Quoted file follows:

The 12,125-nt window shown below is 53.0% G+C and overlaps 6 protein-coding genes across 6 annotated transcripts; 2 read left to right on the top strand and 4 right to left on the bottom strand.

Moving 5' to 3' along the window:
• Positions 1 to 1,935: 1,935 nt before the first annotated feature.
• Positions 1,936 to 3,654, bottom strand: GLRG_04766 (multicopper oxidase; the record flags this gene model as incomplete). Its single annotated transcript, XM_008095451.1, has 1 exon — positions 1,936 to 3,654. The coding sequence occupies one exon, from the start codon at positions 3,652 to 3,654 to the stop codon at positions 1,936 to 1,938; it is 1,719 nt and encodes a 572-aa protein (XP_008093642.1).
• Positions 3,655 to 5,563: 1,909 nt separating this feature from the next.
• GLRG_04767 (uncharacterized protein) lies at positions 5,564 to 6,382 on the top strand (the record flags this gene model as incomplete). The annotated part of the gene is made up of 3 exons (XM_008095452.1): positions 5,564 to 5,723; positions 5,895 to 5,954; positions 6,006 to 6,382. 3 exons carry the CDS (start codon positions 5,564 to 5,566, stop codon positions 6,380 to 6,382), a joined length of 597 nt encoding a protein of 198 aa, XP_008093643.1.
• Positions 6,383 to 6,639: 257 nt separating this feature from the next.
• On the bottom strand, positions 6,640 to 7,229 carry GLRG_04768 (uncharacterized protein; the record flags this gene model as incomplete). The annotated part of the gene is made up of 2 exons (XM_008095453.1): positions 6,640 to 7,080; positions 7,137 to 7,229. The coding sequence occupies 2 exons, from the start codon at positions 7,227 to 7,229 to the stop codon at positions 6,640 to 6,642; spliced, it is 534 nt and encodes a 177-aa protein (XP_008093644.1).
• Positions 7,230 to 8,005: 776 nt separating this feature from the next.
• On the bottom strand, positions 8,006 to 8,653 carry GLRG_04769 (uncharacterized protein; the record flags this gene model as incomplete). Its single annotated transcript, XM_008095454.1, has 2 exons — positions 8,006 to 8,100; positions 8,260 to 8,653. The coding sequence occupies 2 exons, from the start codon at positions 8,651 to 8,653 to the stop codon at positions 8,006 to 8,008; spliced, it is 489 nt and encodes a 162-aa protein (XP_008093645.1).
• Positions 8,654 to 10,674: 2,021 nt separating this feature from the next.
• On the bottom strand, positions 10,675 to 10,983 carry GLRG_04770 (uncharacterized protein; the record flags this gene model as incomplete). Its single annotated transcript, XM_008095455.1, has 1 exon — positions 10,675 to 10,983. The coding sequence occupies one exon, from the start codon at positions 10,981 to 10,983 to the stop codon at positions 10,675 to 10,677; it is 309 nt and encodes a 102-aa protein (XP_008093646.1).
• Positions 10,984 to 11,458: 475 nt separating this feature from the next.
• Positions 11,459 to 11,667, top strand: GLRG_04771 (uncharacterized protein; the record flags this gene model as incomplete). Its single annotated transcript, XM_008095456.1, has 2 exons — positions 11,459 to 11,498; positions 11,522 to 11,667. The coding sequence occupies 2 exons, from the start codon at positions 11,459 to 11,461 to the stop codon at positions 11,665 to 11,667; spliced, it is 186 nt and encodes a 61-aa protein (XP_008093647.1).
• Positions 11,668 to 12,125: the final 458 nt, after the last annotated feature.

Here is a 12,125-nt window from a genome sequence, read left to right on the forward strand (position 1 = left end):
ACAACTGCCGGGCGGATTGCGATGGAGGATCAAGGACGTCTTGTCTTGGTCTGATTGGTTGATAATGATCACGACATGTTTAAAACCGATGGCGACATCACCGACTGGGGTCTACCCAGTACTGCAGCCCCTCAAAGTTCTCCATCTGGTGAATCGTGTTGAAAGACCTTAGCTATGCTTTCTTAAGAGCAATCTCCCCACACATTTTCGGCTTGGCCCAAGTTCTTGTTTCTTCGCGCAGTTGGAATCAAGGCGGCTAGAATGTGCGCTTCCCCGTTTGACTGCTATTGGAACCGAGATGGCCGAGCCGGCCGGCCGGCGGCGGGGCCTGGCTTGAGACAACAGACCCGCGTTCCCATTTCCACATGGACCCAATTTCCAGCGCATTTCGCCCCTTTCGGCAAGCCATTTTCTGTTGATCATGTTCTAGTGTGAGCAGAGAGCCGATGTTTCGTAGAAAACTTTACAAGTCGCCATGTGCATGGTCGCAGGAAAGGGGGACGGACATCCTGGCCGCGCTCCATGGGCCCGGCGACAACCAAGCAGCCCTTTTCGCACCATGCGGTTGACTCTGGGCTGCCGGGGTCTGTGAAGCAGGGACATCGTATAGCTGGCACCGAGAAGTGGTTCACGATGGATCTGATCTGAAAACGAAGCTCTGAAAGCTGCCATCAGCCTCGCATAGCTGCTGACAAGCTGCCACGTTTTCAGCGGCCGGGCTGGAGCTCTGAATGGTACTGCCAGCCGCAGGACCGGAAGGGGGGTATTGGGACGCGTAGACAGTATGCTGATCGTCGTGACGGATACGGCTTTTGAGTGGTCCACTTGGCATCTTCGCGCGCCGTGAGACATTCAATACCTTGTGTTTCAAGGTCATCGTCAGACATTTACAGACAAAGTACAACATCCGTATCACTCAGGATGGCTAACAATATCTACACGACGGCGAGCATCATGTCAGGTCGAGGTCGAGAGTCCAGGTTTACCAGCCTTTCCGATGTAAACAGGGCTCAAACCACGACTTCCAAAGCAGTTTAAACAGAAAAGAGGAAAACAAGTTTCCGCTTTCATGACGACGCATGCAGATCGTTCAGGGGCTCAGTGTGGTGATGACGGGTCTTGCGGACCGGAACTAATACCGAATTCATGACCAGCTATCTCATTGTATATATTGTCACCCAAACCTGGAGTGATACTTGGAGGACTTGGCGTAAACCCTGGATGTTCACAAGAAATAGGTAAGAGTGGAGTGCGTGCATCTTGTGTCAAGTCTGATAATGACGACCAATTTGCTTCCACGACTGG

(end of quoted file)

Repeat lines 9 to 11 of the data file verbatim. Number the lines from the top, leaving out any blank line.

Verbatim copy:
• Positions 7,230 to 8,005: 776 nt separating this feature from the next.
• On the bottom strand, positions 8,006 to 8,653 carry GLRG_04769 (uncharacterized protein; the record flags this gene model as incomplete). Its single annotated transcript, XM_008095454.1, has 2 exons — positions 8,006 to 8,100; positions 8,260 to 8,653. The coding sequence occupies 2 exons, from the start codon at positions 8,651 to 8,653 to the stop codon at positions 8,006 to 8,008; spliced, it is 489 nt and encodes a 162-aa protein (XP_008093645.1).
• Positions 8,654 to 10,674: 2,021 nt separating this feature from the next.